Numerous nations invest years in preparation for tournaments, dedicating time to projects, development, and strategic planning to forge a path to victory. Others, however, embrace spontaneity, discovering within disorder a drive and direction that, precisely because it’s unforeseen, enhances their strength.
Despite facing elimination three times during this Africa Cup of Nations and dismissing their coach following the group stage, Ivory Coast has defied expectations. This Sunday, they will challenge Nigeria in the tournament’s final, marking a remarkable turnaround.
Emerse Faé’s Dream Run to the Cup of Nations Final
Emerse Faé, stepping into the managerial role unexpectedly, has found immediate success, mirroring Nasser Al-Johar’s 2000 Asian Cup journey by winning all three of his initial matches and leading his team to the final. This remarkable achievement, described by Faé as dreamlike, comes after a pivotal win against Equatorial Guinea, propelling the hosts into their first Cup of Nations final since Egypt in 2006. Faé emphasized shifting focus from miraculous hopes to securing victories, a mindset that Ivory Coast embraced fully in their recent match.
The team, no longer reliant on last-minute goals for success, showcased their prowess against their opponents. The midfield was dominantly managed by Franck Kessié and Seko Fofana, setting the stage for Sébastien Haller to score the decisive goal 65 minutes in, a refreshing change from the nail-biting finishes typical of past performances. Haller’s return from an ankle injury marked a significant upturn in Ivory Coast’s campaign, with his presence and scoring opportunity directly contributing to the team’s enhanced performance.
Despite early uncertainties in the game and the overwhelming support of a 60,000-strong crowd, Ivory Coast struggled to assert their dominance until Haller’s breakthrough goal. This moment of triumph, amid the vibrant atmosphere filled with national colors and celebratory chants, encapsulated the team’s resilience and collective effort to reach the pinnacle of the tournament.
Reflecting on Defeat and Aiming for Victory
Kessié reflected on the team’s recent setback, stating, “The loss to Equatorial Guinea, where we let in four goals, hit us hard. It was a wake-up call, a moment of truth. Despite this stumble, we were lucky to advance to the next round. We realized we needed a serious conversation among ourselves; it was time to present a united front and aspire to clinch the championship.”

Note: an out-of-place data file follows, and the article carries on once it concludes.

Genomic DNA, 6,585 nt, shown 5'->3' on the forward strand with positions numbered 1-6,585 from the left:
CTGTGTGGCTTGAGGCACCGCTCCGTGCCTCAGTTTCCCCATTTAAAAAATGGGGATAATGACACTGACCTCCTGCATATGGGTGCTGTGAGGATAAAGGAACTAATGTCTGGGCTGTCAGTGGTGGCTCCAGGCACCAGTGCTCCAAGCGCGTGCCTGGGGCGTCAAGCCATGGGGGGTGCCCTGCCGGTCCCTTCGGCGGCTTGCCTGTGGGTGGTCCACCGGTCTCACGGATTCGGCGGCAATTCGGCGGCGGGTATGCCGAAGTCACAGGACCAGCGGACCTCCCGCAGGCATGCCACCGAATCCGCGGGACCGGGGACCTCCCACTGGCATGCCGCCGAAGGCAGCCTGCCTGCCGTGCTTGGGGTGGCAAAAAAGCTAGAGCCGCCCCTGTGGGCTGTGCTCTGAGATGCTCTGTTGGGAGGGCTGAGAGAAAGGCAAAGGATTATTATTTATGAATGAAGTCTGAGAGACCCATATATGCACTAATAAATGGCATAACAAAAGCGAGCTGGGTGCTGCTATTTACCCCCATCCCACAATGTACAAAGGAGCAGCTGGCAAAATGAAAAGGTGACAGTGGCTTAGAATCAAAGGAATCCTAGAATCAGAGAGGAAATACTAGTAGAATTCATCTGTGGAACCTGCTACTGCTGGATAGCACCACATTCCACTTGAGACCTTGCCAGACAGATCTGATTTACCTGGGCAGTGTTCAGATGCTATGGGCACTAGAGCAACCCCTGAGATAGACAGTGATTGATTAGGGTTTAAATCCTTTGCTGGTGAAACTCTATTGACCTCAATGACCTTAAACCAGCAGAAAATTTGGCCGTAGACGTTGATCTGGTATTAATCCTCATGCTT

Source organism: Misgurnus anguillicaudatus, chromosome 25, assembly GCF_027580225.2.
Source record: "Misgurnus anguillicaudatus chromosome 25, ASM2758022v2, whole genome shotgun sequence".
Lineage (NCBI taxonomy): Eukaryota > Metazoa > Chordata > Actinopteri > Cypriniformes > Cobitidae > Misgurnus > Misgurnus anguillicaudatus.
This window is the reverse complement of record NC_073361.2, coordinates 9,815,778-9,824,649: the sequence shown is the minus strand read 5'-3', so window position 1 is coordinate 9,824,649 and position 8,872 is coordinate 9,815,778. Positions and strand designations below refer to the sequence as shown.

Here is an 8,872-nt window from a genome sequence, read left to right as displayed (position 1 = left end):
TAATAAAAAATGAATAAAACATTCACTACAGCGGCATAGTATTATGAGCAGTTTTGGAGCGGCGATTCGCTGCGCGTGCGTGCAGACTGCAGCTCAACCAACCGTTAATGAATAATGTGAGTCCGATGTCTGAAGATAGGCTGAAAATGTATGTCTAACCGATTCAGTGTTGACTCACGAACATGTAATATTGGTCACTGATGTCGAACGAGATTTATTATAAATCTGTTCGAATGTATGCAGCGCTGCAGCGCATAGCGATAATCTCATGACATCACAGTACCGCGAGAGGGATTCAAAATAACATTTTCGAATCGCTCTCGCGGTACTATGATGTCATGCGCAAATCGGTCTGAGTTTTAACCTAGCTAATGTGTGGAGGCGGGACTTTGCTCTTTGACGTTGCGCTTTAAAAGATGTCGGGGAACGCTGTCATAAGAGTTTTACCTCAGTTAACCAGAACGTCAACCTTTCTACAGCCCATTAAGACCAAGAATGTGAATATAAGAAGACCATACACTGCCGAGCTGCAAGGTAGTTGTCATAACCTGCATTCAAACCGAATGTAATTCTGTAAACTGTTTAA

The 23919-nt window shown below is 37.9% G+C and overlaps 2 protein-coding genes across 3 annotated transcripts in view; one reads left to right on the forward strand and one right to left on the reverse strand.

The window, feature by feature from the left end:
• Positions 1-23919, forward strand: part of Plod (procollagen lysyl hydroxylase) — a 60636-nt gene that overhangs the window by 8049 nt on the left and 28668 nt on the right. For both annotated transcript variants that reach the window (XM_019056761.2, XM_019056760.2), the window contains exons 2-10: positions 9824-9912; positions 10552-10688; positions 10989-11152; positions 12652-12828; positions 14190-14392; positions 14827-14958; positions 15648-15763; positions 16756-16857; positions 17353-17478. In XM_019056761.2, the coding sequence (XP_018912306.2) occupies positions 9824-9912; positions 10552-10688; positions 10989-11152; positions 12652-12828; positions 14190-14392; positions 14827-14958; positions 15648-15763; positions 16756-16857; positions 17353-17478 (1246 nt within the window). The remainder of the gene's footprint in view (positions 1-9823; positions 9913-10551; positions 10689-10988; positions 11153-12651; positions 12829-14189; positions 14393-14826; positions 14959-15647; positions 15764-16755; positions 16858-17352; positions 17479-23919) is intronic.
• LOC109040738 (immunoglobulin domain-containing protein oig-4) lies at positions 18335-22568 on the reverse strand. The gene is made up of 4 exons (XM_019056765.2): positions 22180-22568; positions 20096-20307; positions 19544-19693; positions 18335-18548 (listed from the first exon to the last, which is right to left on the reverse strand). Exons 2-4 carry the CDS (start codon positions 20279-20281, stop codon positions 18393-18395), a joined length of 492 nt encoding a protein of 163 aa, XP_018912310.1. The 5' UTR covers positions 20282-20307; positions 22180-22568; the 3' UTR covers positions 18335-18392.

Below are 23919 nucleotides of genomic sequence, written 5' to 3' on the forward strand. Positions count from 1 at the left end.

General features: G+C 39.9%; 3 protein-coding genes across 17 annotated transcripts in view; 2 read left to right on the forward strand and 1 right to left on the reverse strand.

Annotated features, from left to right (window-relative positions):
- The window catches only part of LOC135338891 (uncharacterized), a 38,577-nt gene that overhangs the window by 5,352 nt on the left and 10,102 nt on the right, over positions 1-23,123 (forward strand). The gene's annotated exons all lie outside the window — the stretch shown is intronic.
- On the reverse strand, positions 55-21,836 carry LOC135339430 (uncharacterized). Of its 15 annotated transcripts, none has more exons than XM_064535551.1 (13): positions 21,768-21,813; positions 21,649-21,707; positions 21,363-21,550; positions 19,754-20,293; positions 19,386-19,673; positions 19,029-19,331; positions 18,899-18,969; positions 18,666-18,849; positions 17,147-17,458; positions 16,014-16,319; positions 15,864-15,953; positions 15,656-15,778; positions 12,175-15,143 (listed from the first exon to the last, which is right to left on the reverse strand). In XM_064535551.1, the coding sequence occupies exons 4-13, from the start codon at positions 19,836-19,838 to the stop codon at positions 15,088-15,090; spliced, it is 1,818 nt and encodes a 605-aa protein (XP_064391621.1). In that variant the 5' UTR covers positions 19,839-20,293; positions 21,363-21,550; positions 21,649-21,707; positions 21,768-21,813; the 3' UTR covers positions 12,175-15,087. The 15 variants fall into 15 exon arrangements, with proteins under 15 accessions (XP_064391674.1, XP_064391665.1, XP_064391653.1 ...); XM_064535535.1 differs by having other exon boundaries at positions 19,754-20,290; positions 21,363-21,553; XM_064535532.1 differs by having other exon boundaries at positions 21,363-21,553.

Meanwhile, Sébastien Desabre, the head coach of the Democratic Republic of Congo, emphasized the team’s broader mission beyond football. He mentioned, “In these trying times, as M23 rebels and Islamist factions escalate their assaults on civilians in the eastern regions, our team bears the mantle of hope and joy for our people.” In a poignant display of solidarity with those suffering, the players symbolically highlighted the ongoing crisis. During national anthems, they gestured as if holding a gun to their heads with one hand and covered their mouths with the other, signifying the silent tragedies unfolding: a country in pain, largely ignored by the world.
Mixed Feelings: Pride and Disappointment
Desabre expressed a combination of pride and disappointment regarding his team’s performance. “The game started on a high note for us,” he remarked. However, he noted a decline in their performance following the first half’s cooling break, leading to a less threatening presence in the second half than anticipated.
The team appeared to have secured an early advantage with Cédric Bakambu scoring at the eight-minute mark, but the goal was controversially disallowed by Libyan referee Mutaz Ibrahim. Ibrahim decided, perhaps with a bit of leniency, that goalkeeper Yahir Fofana had possession of the ball before Bakambu intervened. Desabre reflected on the impact of the disallowed goal, suggesting that it could have altered the game’s outcome. Despite the setback, he maintained a level of sportsmanship, choosing not to fault the referee. “I didn’t protest. Pointing fingers at the referee is not my style,” he stated.
Ivory Coast’s Resilient Advance to the Final
Wilfried Singo, stepping in for the suspended Serge Aurier, emerged as a relentless force against Ivory Coast. Franck Kessié’s close call with the post towards the end of the first half and Simon Adingra’s standout performance in his tournament debut highlighted the team’s depth. With players making their return, Ivory Coast demonstrated their enhanced team dynamics as the tournament progressed into the knockout stages.
Leading up to the semi-final, Ivory Coast’s unexpected continuation in the tournament was met with a mix of astonishment and delight, painting them as indomitable spirits that added to the excitement. Their journey to the final, where they face Nigeria—a team that secured its spot after a victorious penalty shootout against South Africa—has been nothing short of miraculous, stirring both joy and high expectations among their supporters. The pathway to their current standing may be a mystery, but the anticipation for the final is undeniably palpable.